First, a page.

I am a Lecturer in Anthropology at the Department of Anthropology, Durham University. I obtained my PhD in Cultural Anthropology from Uppsala University with a dissertation in Medical Anthropology, Bodily Practices and Medical Identities in Southern Thailand. The work is an unprecedented account of practices and discourses surrounding reproductive health of the Muslims living in the region, and focuses on traditional midwifery, postpartum practices for mother and child as ethnic-religious markers, on the construction of fatherhood, and male and female circumcision. On 20 October 2011 I was invited to present the book at the prestigious seminar series 'Reviewer meets Reviewed' organised by the Royal Anthropological Institute and hosted by the Centre for Anthropology at the British Museum.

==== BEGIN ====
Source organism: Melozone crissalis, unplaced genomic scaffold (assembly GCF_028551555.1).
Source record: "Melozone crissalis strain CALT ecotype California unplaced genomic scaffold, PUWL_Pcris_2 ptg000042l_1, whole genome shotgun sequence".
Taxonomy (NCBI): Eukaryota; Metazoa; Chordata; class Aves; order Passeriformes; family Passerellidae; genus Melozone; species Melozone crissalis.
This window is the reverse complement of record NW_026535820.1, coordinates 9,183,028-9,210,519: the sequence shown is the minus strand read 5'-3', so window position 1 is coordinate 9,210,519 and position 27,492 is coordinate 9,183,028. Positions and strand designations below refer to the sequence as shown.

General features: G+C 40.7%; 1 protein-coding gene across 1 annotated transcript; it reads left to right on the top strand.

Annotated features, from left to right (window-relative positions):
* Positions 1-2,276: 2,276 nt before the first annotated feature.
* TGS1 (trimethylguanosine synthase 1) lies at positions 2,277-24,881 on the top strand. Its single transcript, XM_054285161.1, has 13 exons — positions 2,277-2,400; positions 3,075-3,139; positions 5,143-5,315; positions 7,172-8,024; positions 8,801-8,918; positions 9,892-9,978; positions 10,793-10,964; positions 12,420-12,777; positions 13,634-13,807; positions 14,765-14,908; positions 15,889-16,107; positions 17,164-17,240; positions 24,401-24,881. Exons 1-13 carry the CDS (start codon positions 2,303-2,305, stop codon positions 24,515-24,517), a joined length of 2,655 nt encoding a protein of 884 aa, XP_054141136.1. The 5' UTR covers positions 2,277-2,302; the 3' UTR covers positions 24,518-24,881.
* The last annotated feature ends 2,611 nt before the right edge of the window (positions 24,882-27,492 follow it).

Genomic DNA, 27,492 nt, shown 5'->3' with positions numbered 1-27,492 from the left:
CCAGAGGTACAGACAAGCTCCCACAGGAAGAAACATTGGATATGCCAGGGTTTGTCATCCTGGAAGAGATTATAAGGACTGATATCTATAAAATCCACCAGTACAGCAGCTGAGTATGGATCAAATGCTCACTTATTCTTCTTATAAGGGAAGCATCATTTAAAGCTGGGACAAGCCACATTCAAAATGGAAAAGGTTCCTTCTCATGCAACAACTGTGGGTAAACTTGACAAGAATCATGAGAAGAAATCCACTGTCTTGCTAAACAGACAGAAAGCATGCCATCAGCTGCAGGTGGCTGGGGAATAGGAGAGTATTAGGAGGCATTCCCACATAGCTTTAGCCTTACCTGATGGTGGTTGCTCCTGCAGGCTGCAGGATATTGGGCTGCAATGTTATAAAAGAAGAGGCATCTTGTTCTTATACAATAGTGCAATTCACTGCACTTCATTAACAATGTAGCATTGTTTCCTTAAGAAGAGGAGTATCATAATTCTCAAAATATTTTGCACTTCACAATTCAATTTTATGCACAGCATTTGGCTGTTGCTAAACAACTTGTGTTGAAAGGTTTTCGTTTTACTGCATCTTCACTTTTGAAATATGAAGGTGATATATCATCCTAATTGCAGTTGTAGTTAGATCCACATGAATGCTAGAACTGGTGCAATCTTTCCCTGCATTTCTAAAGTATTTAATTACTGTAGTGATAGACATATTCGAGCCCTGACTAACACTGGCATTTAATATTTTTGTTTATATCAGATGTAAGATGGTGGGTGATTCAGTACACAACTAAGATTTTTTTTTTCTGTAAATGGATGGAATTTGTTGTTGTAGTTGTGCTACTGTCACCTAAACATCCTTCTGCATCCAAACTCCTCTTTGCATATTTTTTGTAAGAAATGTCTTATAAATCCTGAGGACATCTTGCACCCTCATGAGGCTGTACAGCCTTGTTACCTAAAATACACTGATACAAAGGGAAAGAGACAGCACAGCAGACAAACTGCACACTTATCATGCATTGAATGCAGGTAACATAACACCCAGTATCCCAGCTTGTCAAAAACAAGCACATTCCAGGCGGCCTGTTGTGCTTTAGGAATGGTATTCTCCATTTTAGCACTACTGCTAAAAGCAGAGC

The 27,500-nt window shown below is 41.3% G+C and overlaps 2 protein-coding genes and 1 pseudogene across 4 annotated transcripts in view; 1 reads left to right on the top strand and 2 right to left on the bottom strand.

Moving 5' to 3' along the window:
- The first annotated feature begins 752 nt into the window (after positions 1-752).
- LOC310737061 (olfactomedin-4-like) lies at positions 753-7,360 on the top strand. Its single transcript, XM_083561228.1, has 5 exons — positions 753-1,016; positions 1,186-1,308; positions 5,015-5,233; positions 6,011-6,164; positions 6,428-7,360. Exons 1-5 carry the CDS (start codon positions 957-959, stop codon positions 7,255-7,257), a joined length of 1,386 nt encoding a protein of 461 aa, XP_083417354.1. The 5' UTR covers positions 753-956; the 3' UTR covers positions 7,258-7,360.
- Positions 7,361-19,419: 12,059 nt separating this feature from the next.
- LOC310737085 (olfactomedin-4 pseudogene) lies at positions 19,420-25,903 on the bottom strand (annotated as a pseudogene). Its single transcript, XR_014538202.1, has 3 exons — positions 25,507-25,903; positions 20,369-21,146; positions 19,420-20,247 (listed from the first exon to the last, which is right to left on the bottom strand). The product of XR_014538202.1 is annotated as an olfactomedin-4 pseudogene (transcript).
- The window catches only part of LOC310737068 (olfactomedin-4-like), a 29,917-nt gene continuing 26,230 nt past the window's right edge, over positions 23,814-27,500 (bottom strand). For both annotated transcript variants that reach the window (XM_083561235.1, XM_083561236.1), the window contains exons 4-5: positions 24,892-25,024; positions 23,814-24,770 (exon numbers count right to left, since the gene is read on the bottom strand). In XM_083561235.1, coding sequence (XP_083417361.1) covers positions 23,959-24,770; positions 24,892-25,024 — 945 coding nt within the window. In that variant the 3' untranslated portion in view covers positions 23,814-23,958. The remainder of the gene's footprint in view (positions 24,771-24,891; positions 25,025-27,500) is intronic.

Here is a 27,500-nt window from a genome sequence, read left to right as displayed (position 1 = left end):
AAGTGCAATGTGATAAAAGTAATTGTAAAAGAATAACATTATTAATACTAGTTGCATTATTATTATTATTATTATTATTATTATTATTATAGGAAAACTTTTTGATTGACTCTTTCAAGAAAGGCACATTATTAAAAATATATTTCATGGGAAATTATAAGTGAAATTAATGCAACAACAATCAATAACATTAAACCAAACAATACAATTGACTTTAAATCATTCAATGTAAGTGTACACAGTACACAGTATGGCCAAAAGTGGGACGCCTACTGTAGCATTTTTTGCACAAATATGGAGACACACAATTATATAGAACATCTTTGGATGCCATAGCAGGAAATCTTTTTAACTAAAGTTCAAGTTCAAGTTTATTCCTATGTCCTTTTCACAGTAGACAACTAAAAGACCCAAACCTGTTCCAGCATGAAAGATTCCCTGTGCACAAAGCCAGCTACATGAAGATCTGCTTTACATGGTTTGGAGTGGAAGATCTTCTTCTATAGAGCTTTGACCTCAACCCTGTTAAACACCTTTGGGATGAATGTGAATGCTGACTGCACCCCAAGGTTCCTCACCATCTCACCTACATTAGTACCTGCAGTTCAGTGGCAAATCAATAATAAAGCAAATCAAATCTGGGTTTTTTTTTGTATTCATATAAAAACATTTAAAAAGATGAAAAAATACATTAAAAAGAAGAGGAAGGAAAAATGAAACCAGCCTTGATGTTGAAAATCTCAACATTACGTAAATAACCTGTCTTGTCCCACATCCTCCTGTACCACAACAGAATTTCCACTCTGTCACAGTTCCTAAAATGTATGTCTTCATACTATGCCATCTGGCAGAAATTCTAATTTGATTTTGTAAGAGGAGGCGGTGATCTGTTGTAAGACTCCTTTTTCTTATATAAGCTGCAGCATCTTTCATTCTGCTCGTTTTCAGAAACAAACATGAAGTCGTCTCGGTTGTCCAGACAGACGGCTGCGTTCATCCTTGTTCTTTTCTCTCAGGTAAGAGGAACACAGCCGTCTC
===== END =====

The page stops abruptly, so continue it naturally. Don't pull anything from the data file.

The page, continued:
Beyond my focus on medical anthropology, my research in Southern Thailand extends to the theological discourses in the aftermath of the 2004 Indian Ocean tsunami, in particular the intersection of local theodicies and media production. This line of reasoning is associated with the local fishermen's experience of the phenomenon.
Another research interest is Islamic primary education in Southern Thailand.
I am at present conducting fieldwork research on ritual male circumcision in Southern Thailand. I am also preparing a new book on minorities and biopolitics in Thailand.
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Senast uppdaterad 2015-03-24
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